Evolving social media and new technologies are changing the way the world communicates. There are no longer boundaries – one can be connected to their social circle 24 hours a day, and communicating with friends in real time.
And their bullies.
It’s a problem that affects most kids through their pre-teen and teen years.
"The last time we did a thorough examination, we found that 80 per cent of our kids had either been bullied or acted as bullies," said Marianne Noakes, executive director of Big Brothers and Big Sisters of Hamilton and Burlington.
With school out students will lose access to the network of resources and supports provided by the school board to combat bullying, and parents lose the extra sets of eyes they rely on during they year to make sure their kids are safe from the terrors of bullies.
This story is the first in a series of three stories that offers advice on staying safe over the summer. Wednesday, find out why, in the eyes of the law, you might be better off making your summer backyard bash a BYOB affair.
But that doesn’t mean there aren’t resources available.
Contact Hamilton helps coordinate support services for children under the age of 18 from the city.
24 hour crisis line
The Crisis Outreach and Support Team (COAST) provides 24 hour crisis line access for troubled teens looking for someone to talk to, and provides a mobile outreach unit that consists of a mental health worker and a police officer for crisis situations between 8 a.m. – 1 a.m.
Big Brothers and Big Sisters doesn’t have a specific anti-bullying program, but does operate an eight-week "Summer Buddies" program that works in anti-bullying messages and content.
"Our programs have a duel message," said Noakes. "We try to identify signs of bullying and encourage kids to talk to people they trust, but we also try to identify and prevent bullying behavior."
"We ask the kids if they think they’ve ever been a bully and how it would make them feel if the roles were revered, demonstrating the cause and effect," she said.
Noakes also noted the importance of parents being aware of their kids’ computer activity.
"A portion of our training is talking to parents about it – we do a lot of teaching on electronic stuff,"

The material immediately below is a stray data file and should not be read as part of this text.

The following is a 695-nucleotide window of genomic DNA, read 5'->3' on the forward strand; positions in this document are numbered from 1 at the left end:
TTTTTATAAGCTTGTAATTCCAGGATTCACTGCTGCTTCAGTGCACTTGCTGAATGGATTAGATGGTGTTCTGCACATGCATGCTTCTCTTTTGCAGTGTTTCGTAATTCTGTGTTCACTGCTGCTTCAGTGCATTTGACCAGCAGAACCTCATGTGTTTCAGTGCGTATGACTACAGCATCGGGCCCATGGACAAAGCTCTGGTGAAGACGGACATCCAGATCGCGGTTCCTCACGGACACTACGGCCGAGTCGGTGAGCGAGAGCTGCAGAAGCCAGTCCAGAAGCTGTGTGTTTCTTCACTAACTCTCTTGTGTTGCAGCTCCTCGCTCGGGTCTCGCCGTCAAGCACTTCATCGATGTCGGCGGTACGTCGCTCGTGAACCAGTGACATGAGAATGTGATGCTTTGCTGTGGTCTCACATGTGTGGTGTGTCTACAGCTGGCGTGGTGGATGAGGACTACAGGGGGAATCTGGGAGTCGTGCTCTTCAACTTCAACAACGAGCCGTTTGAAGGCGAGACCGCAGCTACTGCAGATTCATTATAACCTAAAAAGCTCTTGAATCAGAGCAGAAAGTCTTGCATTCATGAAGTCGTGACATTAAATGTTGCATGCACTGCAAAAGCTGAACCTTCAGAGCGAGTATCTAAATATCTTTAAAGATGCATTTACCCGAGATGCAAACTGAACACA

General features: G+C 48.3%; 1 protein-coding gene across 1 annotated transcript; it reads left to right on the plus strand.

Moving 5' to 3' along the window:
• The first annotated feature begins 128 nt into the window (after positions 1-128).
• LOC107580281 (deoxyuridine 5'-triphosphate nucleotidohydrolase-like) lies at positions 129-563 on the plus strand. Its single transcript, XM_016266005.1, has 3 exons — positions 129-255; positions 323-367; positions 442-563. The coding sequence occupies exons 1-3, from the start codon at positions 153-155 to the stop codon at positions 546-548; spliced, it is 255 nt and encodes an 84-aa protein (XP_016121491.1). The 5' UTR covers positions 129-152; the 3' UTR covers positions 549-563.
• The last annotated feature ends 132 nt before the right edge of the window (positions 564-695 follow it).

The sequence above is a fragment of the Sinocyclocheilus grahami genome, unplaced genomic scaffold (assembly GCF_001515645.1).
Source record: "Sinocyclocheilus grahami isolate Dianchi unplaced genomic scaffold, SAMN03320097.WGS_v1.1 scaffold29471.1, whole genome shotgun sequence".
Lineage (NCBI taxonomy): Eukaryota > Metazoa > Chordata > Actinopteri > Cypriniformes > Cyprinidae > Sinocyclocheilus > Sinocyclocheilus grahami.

A recent study out of Halifax and presented in Edmonton found that youth suicides relating to cyber bullying are on the rise.
Erasebullying.ca provides several tips for parents to help identify and address cyber-bullying in the home. Here are a few of them:
What you can do to help prevent cyberbullying:
- Encourage your child to not respond to cyberbullies – whether your child is a bystander or victim, he/she should not respond. This also means encouraging them not to "like" negative comments or pages that are targeting other students, or forwarding content that is targeting others.
- If your child is a victim or witnesses cyberbullying, keep evidence. Hold onto those text messages, emails, photos, etc. as they could help identify the bully.
- If your child is being threatened, harassed or being sent illegal content, contact the police and give them the details – include usernames of the bully, and any other identifying information you can collect. They will want to see proof, so show them all the evidence you collected.
- Try to block contact from the bully by blocking their phone number, email or username (for example, Facebook allows you to block and report a user if they are engaging in activity that violates Facebook’s Terms and Conditions).
- Contact your child’s school and let them know what is happening. Even if cyberbullying is happening at home, they should be made aware of the situation.
- If the bully is identifiable and known to you, print off evidence of the attacks and contact their parents. They may be responsive, but may also be defensive. Show them proof and ask them to intervene.